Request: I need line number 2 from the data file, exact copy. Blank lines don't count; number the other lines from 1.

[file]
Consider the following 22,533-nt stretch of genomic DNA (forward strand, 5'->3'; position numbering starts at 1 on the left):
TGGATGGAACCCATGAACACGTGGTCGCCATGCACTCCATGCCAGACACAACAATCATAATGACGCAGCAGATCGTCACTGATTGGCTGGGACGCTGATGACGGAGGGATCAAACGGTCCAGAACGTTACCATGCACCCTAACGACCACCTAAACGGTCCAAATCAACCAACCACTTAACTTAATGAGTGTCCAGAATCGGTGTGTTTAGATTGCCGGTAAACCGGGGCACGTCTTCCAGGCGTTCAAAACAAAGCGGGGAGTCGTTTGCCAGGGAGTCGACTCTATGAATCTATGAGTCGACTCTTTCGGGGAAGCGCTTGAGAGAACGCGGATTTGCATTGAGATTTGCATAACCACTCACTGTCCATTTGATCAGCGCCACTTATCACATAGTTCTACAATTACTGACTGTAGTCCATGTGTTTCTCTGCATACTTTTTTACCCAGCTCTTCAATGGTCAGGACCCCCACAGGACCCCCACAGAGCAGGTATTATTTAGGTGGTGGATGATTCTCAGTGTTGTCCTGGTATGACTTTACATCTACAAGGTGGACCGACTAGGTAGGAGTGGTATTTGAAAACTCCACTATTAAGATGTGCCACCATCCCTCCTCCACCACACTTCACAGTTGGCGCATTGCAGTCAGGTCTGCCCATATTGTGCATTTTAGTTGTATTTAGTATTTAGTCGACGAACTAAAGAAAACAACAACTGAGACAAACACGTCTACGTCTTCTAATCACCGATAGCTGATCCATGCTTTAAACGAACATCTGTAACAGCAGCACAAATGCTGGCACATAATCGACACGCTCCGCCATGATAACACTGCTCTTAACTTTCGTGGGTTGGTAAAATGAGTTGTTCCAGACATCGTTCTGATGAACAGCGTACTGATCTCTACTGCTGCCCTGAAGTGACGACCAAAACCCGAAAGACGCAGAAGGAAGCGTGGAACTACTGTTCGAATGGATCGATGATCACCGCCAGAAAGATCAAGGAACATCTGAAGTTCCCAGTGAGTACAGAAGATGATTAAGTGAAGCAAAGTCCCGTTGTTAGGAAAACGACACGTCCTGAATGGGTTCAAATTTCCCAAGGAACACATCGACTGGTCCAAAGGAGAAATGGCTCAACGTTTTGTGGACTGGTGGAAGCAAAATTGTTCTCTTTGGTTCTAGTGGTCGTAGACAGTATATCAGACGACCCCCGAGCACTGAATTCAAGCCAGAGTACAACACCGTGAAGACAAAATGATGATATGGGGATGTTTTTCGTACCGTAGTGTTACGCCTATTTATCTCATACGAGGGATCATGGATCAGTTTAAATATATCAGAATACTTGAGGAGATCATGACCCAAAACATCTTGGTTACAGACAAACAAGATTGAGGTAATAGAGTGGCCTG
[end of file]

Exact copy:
TGGATGGAACCCATGAACACGTGGTCGCCATGCACTCCATGCCAGACACAACAATCATAATGACGCAGCAGATCGTCACTGATTGGCTGGGACGCTGATGACGGAGGGATCAAACGGTCCAGAACGTTACCATGCACCCTAACGACCACCTAAACGGTCCAAATCAACCAACCACTTAACTTAATGAGTGTCCAGAATCGGTGTGTTTAGATTGCCGGTAAACCGGGGCACGTCTTCCAGGCGTTCAAAACAAAGCGGGGAGTCGTTTGCCAGGGAGTCGACTCTATGAATCTATGAGTCGACTCTTTCGGGGAAGCGCTTGAGAGAACGCGGATTTGCATTGAGATTTGCATAACCACTCACTGTCCATTTGATCAGCGCCACTTATCACATAGTTCTACAATTACTGACTGTAGTCCATGTGTTTCTCTGCATACTTTTTTACCCAGCTCTTCAATGGTCAGGACCCCCACAGGACCCCCACAGAGCAGGTATTATTTAGGTGGTGGATGATTCTCAGTGTTGTCCTGGTATGACTTTACATCTACAAGGTGGACCGACTAGGTAGGAGTGGTATTTGAAAACTCCACTATTAAGATGTGCCACCATCCCTCCTCCACCACACTTCACAGTTGGCGCATTGCAGTCAGGTCTGCCCATATTGTGCATTTTAGTTGTATTTAGTATTTAGTCGACGAACTAAAGAAAACAACAACTGAGACAAACACGTCTACGTCTTCTAATCACCGATAGCTGATCCATGCTTTAAACGAACATCTGTAACAGCAGCACAAATGCTGGCACATAATCGACACGCTCCGCCATGATAACACTGCTCTTAACTTTCGTGGGTTGGTAAAATGAGTTGTTCCAGACATCGTTCTGATGAACAGCGTACTGATCTCTACTGCTGCCCTGAAGTGACGACCAAAACCCGAAAGACGCAGAAGGAAGCGTGGAACTACTGTTCGAATGGATCGATGATCACCGCCAGAAAGATCAAGGAACATCTGAAGTTCCCAGTGAGTACAGAAGATGATTAAGTGAAGCAAAGTCCCGTTGTTAGGAAAACGACACGTCCTGAATGGGTTCAAATTTCCCAAGGAACACATCGACTGGTCCAAAGGAGAAATGGCTCAACGTTTTGTGGACTGGTGGAAGCAAAATTGTTCTCTTTGGTTCTAGTGGTCGTAGACAGTATATCAGACGACCCCCGAGCACTGAATTCAAGCCAGAGTACAACACCGTGAAGACAAAATGATGATATGGGGATGTTTTTCGTACCGTAGTGTTACGCCTATTTATCTCATACGAGGGATCATGGATCAGTTTAAATATATCAGAATACTTGAGGAGATCATGACCCAAAACATCTTGGTTACAGACAAACAAGATTGAGGTAATAGAGTGGCCTG